"Shaw: It's a great gig!" says Jackie Maxwell
2011 marks the 50th anniversary of Niagara on the Lake's Shaw Festival which has transformed the once sleepy town into a must-go-to destination, particularly for most of Toronto.
Inside her compact office, just past the Green Room, where the actors hang out and snack in the Donald & Elaine Triggs Production Centre, Jackie Maxwell, Shaw Festival Artistic Director for the past eight years, smiles broadly and says, "You know, sometimes there's one too many meetings about roads and passports, but really it's a great gig!"
I ask about her role here as 'dramaturge.' "Sounds weighty," I suggest. "How do you apply it here in Niagara on the Lake?"
"In North America, a dramaturge is someone who works with a playwright, like an editor with a novelist," she explains. "You help the playwright create a new play, assisting with ideas for structure, editing and such, and you are first to respond to each draft. At the Factory Theatre in Toronto, I did this a lot as all the plays were new. Sometimes, I've directed the play. I've instituted new play development at Shaw, so I worked with Anne-Marie MacDonald, whom I've known for years, on Belle Moral, and it was a delight. I get a real kick on opening night because we offer a world that has never existed before; people see it for the first time; the actors play the roles for the first time. And Anne-Marie is a wonderful writer and character. Also, I have arranged for adaptations and translations which are tricky because you want to maintain the spirit and develop a nice contemporary feel for the piece.
"Being an Artistic Director combines so many skills, but if someone asks what I do, the first thing I say is that I'm a director (her eyes sparkle) because that's what I am in my heart, and I certainly would not be interested in this job if I didn't get to direct as well. It puts me out there on the ledge. We need to do that to create art."
Born in Belfast, Northern Ireland in 1956, Jackie studied drama at Manchester University and acted in Ireland and England where she met Canadian Ben Campbell. They fell in love, Jackie moving here in 1978. Married for 28 years with two daughters, Darragh (now 21) and Lucy (now 18), the marriage dissolved. "These things happen. We were very good friends and we were determined to remain good friends."
I ask about leadership style. "As the Artistic Director, I cover so many bases. I choose all the plays, creative teams, casts, set up play development, make public appearances, beat the drums- it's a lot, and I enjoy it very much, but directing is a totally different part of my brain, more associated with my heart, and I derive great joy from it.
"As far as style goes, I'm not laissez-faire; I'm very 'in there,' but it's a collaborative process. My job is to create an environment for everyone to bring forth ideas. I'm not a dictator. My job as director is to have strong ideas about the piece and how it can be done, but also remain very open. It's joyful to act with this company and they surprise me endlessly!"
How does she relax? "I'm a voracious reader; I read a lot for my job. I actually like to read plays, but I read fiction to relax. Just finished A.S. Byatt's latest novel, The Children's Book, based upon Shaw's period with the Fabians up to WW1. I'm a big A. S. Byatt fan. Stieg Larsson has been recommended, but I don't often read mystery. Also just finished Somerset Maugham's Of Human Bondage and will read February by Newfoundland's Lisa Moore. Mary Walsh was here recently and I dragged her to the local bookstore because she's a fiction freak as well."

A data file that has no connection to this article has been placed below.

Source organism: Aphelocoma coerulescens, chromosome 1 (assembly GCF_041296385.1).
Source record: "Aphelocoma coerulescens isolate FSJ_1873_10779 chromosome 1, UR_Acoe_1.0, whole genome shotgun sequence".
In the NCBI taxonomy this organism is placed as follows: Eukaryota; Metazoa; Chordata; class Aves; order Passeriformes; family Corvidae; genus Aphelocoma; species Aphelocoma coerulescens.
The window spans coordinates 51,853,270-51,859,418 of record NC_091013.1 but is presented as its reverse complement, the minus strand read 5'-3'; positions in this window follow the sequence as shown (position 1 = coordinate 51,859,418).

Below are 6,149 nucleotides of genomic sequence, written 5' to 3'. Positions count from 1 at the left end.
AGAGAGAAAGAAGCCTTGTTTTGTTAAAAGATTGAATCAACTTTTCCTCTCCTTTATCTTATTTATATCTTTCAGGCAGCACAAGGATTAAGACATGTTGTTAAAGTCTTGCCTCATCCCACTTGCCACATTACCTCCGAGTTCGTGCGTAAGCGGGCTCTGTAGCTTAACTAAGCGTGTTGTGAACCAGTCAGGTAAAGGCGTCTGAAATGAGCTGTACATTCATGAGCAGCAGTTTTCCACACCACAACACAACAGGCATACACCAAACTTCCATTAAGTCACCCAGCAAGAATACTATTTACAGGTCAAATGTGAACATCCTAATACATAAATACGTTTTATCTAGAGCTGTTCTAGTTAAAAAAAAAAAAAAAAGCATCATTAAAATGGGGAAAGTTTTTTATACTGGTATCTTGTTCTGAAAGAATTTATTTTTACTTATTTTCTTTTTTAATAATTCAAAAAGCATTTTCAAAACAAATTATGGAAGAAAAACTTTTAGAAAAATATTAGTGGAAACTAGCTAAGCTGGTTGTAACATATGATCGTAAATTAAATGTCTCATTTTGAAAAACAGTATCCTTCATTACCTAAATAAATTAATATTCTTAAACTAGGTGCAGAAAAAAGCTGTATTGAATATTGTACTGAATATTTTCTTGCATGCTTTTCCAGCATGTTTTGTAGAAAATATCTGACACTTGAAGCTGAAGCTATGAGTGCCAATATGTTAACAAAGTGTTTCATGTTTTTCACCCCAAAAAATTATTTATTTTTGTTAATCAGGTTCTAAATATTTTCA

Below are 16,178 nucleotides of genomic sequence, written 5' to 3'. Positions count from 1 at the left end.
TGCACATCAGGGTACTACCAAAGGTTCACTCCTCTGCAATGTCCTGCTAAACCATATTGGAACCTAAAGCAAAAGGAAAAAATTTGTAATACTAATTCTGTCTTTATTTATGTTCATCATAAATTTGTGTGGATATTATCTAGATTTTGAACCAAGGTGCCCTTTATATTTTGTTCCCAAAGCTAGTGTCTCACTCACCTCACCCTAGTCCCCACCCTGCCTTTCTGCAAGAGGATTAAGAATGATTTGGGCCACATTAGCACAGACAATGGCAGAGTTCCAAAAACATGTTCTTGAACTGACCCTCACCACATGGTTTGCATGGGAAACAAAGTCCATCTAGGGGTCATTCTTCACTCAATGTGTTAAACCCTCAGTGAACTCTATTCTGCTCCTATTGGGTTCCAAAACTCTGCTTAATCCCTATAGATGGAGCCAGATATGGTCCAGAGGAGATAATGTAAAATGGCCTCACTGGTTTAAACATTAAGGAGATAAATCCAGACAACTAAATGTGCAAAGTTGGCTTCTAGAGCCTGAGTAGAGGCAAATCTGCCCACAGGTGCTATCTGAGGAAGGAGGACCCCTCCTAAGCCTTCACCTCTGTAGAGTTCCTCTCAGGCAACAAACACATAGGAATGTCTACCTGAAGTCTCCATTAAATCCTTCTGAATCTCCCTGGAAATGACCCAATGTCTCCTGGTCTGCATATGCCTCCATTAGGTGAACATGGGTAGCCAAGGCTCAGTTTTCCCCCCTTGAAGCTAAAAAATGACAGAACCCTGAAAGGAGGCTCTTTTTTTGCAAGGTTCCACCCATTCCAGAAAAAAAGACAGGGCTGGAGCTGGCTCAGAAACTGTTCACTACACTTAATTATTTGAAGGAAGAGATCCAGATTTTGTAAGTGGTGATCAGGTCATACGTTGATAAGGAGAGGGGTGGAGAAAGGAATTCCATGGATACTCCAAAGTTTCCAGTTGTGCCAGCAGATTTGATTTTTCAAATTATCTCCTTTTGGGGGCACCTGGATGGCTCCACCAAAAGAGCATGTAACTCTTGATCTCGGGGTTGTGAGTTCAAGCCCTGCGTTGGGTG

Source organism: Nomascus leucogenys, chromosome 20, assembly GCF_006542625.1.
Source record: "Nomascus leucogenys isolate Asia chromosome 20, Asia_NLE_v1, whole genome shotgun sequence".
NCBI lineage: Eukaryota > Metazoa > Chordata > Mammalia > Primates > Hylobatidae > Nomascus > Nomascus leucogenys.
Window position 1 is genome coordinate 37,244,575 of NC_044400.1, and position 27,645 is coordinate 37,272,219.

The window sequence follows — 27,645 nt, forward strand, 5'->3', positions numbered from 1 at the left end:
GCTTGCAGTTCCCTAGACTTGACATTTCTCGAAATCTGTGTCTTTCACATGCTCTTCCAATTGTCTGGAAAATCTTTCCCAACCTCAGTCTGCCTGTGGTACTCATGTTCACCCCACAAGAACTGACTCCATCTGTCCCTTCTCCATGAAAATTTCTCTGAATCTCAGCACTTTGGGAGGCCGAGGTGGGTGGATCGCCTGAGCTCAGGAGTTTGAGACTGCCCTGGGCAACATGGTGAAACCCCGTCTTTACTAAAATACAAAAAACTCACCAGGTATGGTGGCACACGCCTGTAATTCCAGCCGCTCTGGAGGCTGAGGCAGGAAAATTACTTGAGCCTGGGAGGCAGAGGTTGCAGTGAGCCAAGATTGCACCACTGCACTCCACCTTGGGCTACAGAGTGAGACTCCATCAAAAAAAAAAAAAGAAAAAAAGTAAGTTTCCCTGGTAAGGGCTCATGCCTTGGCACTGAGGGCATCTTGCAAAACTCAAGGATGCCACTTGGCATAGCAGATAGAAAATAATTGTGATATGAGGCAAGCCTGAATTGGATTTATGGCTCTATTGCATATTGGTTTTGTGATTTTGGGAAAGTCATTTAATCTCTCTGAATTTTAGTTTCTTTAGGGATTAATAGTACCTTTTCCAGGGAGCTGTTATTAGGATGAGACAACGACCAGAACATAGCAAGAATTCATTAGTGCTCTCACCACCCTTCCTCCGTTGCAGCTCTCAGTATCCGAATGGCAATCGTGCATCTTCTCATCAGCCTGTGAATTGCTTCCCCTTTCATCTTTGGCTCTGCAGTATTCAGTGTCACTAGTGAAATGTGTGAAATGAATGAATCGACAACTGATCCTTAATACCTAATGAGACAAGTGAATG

Besides reading, she loves cooking. "I don't eat meat, so living here in the Peninsula at this time of year - I'm in heaven. I can cook wonderfully fresh food and I know the people at all of the stands and markets."
Also, she admits to being a city girl and never into gardening before but here in Niagara "Everything goes zoom," she explains, waving her hand in the air to simulate wild growth "so I have my garden and love it."
" Darragh is at Concordia studying creative writing, and Lucy just graduated from high school and is soon off to Tanzania to volunteer at an orphanage. We brought our kids up to be independent and they are! I'm proud to hang with them whenever I can."
I read her response to a question by Toronto critic, Richard Ouzounian: "I really do believe if you are in theatre, you're always using your own life. You're always examining your own heart; you're always looking at everything you believe in and bringing it to work every day. That's the only way to live."
So, I ask, "What do you believe in that shows up here at Shaw?"
"I'm very curious. The role of good theatre is to challenge and clarify at the same time. That's why I'm drawn to Shaw and his spirit. I'm Irish and politics is part of our blood. I don't think of people sitting back in their chairs. I see them sitting forward, engaged. I'm engaged. I'm optimistic. I'm sceptical not cynical. I bring forward a kind of energy so I'm part of the conversation.
"Long range, I'm just about to sign another contract here at Shaw. And then I'll see. I will stay for a certain amount of time, not too long, and I will know because I will feel it."
What has she put in place here at Shaw that she will be most proud of when that time comes? "I've introduced new voices, Canadian writers, female voices. I've tried to establish a connection between Shaw and modern writers as people know less and less about Shaw; I've tried to shown his spirit of provocation and vigour and wit to be valued and continually looked at. Theatre is a live forum, a group of people watching another group that you cannot reproduce anywhere else. Yes, we must embrace new technology, but in the end, it's always a good story well told."